Be like Scrooge this Christmas
(this is a guest post by Paul Lintott)
Ebenezer Scrooge: [in tears] Ebenezer Scrooge! Oh please Spirit, no! Hear me, I, I am not the man I was! Why would you show me this if I am past all hope?...
For a long time I managed to avoid seeing the Muppet Christmas Carol thinking that it was all probably a bit silly and nothing like the original book but a few years ago I watched it with the family and absolutely loved it. It is of course the same central idea, the story of a man who is brought face to face with his own cruelty and sin and through that vision comes to repentance and change.
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What a wonderful theme to celebrate at Christmas; not simply having a warm heart, but rather the arrival of a baby who comes to bring change.
One of the New Testament characters who came to see this baby in such a different light was the apostle Paul. His hatred for Christ and the people who followed him (Christians) was infamous. He was there approving when one of the disciples was executed and he actively pursued others to have them locked up . All until one day he came face to face with Jesus and, like Ebenezer Scrooge, saw for the first time what he himself really was.
One of the sad parts of the Christmas account that contrasts so painfully with that is the story of Herod. Herod did NOT see who the baby was, not really. All he saw was a problem, a threat, someone who might upset the balance of power and so his reaction to Jesus was one of unrestrained violence. Wouldn’t it have been an amazing thing if Herod had caught a glimpse of what he was and what his actions meant? But instead of change there was hardness and hatred.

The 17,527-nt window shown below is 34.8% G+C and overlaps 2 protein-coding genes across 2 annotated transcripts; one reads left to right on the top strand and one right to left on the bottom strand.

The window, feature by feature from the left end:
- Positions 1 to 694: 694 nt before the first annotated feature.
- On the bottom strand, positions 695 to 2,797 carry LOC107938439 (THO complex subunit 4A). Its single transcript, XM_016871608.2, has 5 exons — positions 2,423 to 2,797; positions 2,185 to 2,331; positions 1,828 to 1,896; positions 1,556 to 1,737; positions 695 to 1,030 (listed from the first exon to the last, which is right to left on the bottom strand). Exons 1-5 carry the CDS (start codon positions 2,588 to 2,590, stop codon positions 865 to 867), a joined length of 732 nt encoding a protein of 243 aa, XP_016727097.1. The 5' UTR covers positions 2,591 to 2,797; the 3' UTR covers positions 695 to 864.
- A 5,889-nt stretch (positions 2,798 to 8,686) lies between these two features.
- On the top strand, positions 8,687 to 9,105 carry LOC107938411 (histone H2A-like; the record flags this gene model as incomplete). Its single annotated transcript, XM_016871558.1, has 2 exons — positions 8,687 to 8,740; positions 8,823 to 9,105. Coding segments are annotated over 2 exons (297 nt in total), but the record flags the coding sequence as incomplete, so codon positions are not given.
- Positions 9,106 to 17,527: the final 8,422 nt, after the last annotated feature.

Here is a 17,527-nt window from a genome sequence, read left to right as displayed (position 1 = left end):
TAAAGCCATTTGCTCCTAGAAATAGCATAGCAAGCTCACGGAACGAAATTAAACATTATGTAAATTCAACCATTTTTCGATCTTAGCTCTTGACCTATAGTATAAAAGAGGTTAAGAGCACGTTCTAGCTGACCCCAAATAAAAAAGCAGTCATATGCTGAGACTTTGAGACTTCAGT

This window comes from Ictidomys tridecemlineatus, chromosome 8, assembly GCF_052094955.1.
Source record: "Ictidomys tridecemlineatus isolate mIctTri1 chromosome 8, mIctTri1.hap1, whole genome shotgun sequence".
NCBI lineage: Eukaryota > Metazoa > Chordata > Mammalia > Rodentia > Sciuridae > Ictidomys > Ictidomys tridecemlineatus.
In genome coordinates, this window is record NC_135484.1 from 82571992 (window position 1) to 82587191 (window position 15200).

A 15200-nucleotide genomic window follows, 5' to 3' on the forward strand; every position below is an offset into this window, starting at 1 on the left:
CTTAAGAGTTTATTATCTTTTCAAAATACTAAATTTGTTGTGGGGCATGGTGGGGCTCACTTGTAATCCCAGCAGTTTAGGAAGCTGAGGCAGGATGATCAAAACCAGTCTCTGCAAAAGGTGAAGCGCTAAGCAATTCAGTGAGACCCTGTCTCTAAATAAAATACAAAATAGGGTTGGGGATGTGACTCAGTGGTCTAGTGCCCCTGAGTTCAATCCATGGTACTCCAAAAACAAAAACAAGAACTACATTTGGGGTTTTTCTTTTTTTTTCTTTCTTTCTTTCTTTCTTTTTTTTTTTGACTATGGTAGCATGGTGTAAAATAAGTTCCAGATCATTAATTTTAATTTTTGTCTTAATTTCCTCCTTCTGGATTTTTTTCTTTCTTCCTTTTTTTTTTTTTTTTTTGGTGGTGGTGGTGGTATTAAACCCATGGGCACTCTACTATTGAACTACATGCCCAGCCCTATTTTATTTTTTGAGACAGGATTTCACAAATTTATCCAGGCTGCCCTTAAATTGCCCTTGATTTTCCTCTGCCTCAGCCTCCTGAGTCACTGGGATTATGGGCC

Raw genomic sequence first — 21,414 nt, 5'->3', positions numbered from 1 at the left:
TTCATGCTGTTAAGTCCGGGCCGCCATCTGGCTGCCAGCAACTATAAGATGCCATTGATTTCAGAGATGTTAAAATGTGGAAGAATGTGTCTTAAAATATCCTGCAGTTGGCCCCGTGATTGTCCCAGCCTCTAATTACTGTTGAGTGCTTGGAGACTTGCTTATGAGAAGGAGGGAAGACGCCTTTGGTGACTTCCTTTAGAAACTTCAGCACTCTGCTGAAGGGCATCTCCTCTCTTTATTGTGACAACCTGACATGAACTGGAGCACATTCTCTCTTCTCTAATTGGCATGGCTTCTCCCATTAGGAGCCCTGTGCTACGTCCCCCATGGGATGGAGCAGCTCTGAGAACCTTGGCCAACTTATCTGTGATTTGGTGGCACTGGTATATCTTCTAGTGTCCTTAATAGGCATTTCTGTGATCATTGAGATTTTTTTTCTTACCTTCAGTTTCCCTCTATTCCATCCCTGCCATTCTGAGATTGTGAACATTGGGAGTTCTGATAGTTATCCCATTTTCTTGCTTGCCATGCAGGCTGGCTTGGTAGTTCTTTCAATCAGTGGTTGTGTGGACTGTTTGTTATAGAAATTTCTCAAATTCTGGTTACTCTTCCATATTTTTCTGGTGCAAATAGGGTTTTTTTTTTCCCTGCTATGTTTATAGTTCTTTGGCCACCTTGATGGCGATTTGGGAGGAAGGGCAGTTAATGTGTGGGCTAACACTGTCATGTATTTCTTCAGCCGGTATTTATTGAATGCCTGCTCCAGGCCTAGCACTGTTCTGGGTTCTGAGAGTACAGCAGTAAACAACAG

And with both of those men, Paul and Herod, there is Jesus right at the centre, either rejection and murder or repentance and change, love and peace.
Take a look at your own heart this Christmas and ask yourself the question “what response does Jesus provoke in me?” Am I stubbornly closing my eyes and hoping he will go away? Am I missing the point entirely and seeing only the cuteness of it all? Or am I seeing the wonder of God come down to earth to rescue someone like me, someone who needs his grace and forgiveness?
Scrooge’s words are in some ways an echo of the Apostle Paul’s experience
Scrooge says “I am not the man I was”
Paul says “In the past I spoke against Christ and persecuted him and did all kinds of things to hurt him. But God showed me mercy...”
Isn’t that a great story of change? “But God showed me mercy”